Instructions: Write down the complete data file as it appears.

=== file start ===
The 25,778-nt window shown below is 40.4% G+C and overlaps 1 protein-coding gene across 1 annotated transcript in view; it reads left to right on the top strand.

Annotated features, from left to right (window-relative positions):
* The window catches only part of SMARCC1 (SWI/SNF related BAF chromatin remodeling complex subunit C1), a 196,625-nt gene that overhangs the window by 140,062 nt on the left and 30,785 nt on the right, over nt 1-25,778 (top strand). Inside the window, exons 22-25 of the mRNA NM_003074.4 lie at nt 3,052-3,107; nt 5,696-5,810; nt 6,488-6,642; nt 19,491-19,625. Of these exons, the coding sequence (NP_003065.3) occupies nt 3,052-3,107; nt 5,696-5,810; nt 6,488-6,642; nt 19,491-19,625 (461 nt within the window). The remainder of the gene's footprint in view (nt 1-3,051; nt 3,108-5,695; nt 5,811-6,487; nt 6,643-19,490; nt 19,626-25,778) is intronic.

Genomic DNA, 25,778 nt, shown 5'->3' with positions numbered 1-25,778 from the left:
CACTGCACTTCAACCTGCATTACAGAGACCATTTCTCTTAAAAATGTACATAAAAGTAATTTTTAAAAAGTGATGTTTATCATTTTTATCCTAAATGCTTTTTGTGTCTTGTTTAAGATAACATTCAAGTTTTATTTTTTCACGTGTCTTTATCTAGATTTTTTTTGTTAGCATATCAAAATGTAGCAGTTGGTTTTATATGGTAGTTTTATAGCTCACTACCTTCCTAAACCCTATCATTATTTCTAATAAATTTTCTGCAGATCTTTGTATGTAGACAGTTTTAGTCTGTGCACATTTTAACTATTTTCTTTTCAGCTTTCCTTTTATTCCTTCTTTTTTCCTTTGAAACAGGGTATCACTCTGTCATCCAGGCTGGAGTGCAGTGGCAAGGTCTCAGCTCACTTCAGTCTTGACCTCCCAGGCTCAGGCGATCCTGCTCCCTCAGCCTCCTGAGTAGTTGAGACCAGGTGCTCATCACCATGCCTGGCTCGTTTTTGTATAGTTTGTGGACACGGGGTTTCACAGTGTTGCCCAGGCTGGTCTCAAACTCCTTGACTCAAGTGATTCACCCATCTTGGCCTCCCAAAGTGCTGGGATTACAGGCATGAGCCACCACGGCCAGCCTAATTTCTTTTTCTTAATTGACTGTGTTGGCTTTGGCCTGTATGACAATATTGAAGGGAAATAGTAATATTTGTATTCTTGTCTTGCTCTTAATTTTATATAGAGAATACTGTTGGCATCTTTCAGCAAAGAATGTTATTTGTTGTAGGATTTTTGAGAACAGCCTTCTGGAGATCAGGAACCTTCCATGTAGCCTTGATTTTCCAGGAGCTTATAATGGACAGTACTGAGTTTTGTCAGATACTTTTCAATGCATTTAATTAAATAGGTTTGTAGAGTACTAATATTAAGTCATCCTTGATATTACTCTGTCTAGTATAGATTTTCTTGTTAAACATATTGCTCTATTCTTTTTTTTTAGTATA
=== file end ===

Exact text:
The 25,778-nt window shown below is 40.4% G+C and overlaps 1 protein-coding gene across 1 annotated transcript in view; it reads left to right on the top strand.

Annotated features, from left to right (window-relative positions):
* The window catches only part of SMARCC1 (SWI/SNF related BAF chromatin remodeling complex subunit C1), a 196,625-nt gene that overhangs the window by 140,062 nt on the left and 30,785 nt on the right, over nt 1-25,778 (top strand). Inside the window, exons 22-25 of the mRNA NM_003074.4 lie at nt 3,052-3,107; nt 5,696-5,810; nt 6,488-6,642; nt 19,491-19,625. Of these exons, the coding sequence (NP_003065.3) occupies nt 3,052-3,107; nt 5,696-5,810; nt 6,488-6,642; nt 19,491-19,625 (461 nt within the window). The remainder of the gene's footprint in view (nt 1-3,051; nt 3,108-5,695; nt 5,811-6,487; nt 6,643-19,490; nt 19,626-25,778) is intronic.

Genomic DNA, 25,778 nt, shown 5'->3' with positions numbered 1-25,778 from the left:
CACTGCACTTCAACCTGCATTACAGAGACCATTTCTCTTAAAAATGTACATAAAAGTAATTTTTAAAAAGTGATGTTTATCATTTTTATCCTAAATGCTTTTTGTGTCTTGTTTAAGATAACATTCAAGTTTTATTTTTTCACGTGTCTTTATCTAGATTTTTTTTGTTAGCATATCAAAATGTAGCAGTTGGTTTTATATGGTAGTTTTATAGCTCACTACCTTCCTAAACCCTATCATTATTTCTAATAAATTTTCTGCAGATCTTTGTATGTAGACAGTTTTAGTCTGTGCACATTTTAACTATTTTCTTTTCAGCTTTCCTTTTATTCCTTCTTTTTTCCTTTGAAACAGGGTATCACTCTGTCATCCAGGCTGGAGTGCAGTGGCAAGGTCTCAGCTCACTTCAGTCTTGACCTCCCAGGCTCAGGCGATCCTGCTCCCTCAGCCTCCTGAGTAGTTGAGACCAGGTGCTCATCACCATGCCTGGCTCGTTTTTGTATAGTTTGTGGACACGGGGTTTCACAGTGTTGCCCAGGCTGGTCTCAAACTCCTTGACTCAAGTGATTCACCCATCTTGGCCTCCCAAAGTGCTGGGATTACAGGCATGAGCCACCACGGCCAGCCTAATTTCTTTTTCTTAATTGACTGTGTTGGCTTTGGCCTGTATGACAATATTGAAGGGAAATAGTAATATTTGTATTCTTGTCTTGCTCTTAATTTTATATAGAGAATACTGTTGGCATCTTTCAGCAAAGAATGTTATTTGTTGTAGGATTTTTGAGAACAGCCTTCTGGAGATCAGGAACCTTCCATGTAGCCTTGATTTTCCAGGAGCTTATAATGGACAGTACTGAGTTTTGTCAGATACTTTTCAATGCATTTAATTAAATAGGTTTGTAGAGTACTAATATTAAGTCATCCTTGATATTACTCTGTCTAGTATAGATTTTCTTGTTAAACATATTGCTCTATTCTTTTTTTTTAGTATA